Because of its proximity to NYC, Dutchess County is now overrun with the affluent overflow of that megalopolis. With the influx of upper middle class professionals, the value of real estate skyrocketed. This had a two-fold effect on family farms. Acres of pastureland became hugely desirable to developers who cut up plots of land into tiny checkerboards of fractional acre lots. A small home in a bedroom community can cost hundreds of thousands of dollars. Secondly, the time intensive, backbreaking labor and financial costs of running a farm with a marginal profit at best became less attractive as the family farmers aged. Ronny, who took over Ronnybrook’s Farms from his parents, is in a small minority. Very few children of farmers can afford to stay in the area.

I see the same thing that began in the Hudson Valley over twenty years ago happening right now in Guilford County. While I understand that financial health is very important and the availability of jobs that pay a living wage is necessary, at what cost? The old Dutch farming families from Dutchess County are gone–died off, their birthright sold, their children drifted away. I am just now appreciating how privileged I was to grow up healthy and strong from the wonderful foods and outdoor lifestyle my parents so graciously provided me. It’s crucial that we pull together and support the local farmer, sustainable practices, and the agricultural lifestyle before it becomes so much dirt before the bulldozer.

~Jacqueline Oates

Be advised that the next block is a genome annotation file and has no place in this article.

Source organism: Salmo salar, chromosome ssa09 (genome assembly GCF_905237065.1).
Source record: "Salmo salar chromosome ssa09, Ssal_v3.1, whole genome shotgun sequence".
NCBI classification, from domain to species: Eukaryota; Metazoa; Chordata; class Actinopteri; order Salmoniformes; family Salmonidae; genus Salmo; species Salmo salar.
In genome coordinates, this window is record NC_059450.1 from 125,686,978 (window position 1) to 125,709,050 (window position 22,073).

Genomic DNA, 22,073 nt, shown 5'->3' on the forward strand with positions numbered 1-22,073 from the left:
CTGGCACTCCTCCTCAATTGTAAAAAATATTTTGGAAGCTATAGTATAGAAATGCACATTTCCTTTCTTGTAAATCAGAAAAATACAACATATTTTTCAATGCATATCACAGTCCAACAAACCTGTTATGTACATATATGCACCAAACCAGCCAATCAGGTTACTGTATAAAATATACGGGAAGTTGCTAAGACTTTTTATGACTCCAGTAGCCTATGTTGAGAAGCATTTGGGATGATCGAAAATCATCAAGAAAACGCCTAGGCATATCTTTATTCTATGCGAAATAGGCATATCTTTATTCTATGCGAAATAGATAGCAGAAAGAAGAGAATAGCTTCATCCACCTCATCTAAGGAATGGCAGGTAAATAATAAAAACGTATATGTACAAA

Food and Farming Film Festival in Durham

October 28, 2005

Carolina Farm Stewardship Association as part of its annual Sustainable Agriculture Conference, November 4-6 in Durham will be featuring a selection of films on Friday night, November 4 at 8:30. The conference and films will be at the Durham Marriott at the Civic Center. For more information about the conference itself, go to

Details about the films below:



WHEN: Friday, November 4th, starting at 8:30 pm

WHERE: Durham Civic Center Marriot Hotel, next to the Carolina Theatre, rooms 105-108

WHY: CFSA is holding their 2005 annual meeting in Durham, November 4-6, and small-scale sustainable farmers from throughout North and South Carolina will attend. Slow Food is looking for ways to work with existing groups in our area to support sustainable farms and good food.

WHAT: Three longer films will be screened along with several shorts. The three main films (all documentaries) will be shown simultaneously in three different rooms. Discussions will follow the screening for those who are interested.

COST: Free for registered attendees of the Sustainable Agriculture Conference, donation of $10 to Carolina Farm Stewardship Assoc. for others.


The Future of Food (88 minutes)
Directed, Produced, and Written by Deborah Koons Garcia

The Future of Food offers an in-depth investigation into the disturbing truth behind the unlabeled, patented, genetically engineered foods that have quietly filled U.S. grocery store shelves for the past decade. This film gives a voice to farmers whose lives and livelihoods have suffered the consequences of this new technology. The health implications, government policies and push towards globalization are all part of the reason why many people are alarmed about the introduction of genetically altered crops into our food supply. Shot on location in the U.S., Canada and Mexico, The Future of Food, examines the web of market and political forces that are changing what we eat as huge multinational corporations seek to control the world’s food system. The film also explores alternatives to large-scale industrial agriculture, placing organic and sustainable agriculture as real solutions to the farm crisis today.